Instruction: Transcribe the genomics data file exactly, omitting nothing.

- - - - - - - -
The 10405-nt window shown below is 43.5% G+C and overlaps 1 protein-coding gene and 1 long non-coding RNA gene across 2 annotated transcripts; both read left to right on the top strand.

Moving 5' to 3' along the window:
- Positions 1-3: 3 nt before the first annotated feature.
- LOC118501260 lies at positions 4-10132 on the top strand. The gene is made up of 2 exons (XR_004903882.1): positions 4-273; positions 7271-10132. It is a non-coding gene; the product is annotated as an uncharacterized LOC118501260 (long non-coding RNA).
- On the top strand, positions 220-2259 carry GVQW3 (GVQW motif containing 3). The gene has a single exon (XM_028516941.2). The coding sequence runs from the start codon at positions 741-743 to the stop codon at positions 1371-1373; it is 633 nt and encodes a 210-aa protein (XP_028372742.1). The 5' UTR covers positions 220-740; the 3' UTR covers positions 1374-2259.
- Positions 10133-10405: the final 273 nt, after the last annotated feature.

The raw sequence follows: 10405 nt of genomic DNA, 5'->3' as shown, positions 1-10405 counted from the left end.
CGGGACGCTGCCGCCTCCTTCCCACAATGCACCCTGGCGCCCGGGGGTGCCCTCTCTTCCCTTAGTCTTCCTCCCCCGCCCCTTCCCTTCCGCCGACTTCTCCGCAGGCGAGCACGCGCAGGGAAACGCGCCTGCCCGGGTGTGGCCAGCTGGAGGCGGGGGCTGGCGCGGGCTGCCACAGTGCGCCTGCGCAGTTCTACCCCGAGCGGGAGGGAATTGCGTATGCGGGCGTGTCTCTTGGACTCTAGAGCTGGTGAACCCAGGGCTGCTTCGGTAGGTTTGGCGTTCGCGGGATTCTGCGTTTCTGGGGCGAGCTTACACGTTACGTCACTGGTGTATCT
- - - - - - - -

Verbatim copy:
The 10405-nt window shown below is 43.5% G+C and overlaps 1 protein-coding gene and 1 long non-coding RNA gene across 2 annotated transcripts; both read left to right on the top strand.

Moving 5' to 3' along the window:
- Positions 1-3: 3 nt before the first annotated feature.
- LOC118501260 lies at positions 4-10132 on the top strand. The gene is made up of 2 exons (XR_004903882.1): positions 4-273; positions 7271-10132. It is a non-coding gene; the product is annotated as an uncharacterized LOC118501260 (long non-coding RNA).
- On the top strand, positions 220-2259 carry GVQW3 (GVQW motif containing 3). The gene has a single exon (XM_028516941.2). The coding sequence runs from the start codon at positions 741-743 to the stop codon at positions 1371-1373; it is 633 nt and encodes a 210-aa protein (XP_028372742.1). The 5' UTR covers positions 220-740; the 3' UTR covers positions 1374-2259.
- Positions 10133-10405: the final 273 nt, after the last annotated feature.

The raw sequence follows: 10405 nt of genomic DNA, 5'->3' as shown, positions 1-10405 counted from the left end.
CGGGACGCTGCCGCCTCCTTCCCACAATGCACCCTGGCGCCCGGGGGTGCCCTCTCTTCCCTTAGTCTTCCTCCCCCGCCCCTTCCCTTCCGCCGACTTCTCCGCAGGCGAGCACGCGCAGGGAAACGCGCCTGCCCGGGTGTGGCCAGCTGGAGGCGGGGGCTGGCGCGGGCTGCCACAGTGCGCCTGCGCAGTTCTACCCCGAGCGGGAGGGAATTGCGTATGCGGGCGTGTCTCTTGGACTCTAGAGCTGGTGAACCCAGGGCTGCTTCGGTAGGTTTGGCGTTCGCGGGATTCTGCGTTTCTGGGGCGAGCTTACACGTTACGTCACTGGTGTATCT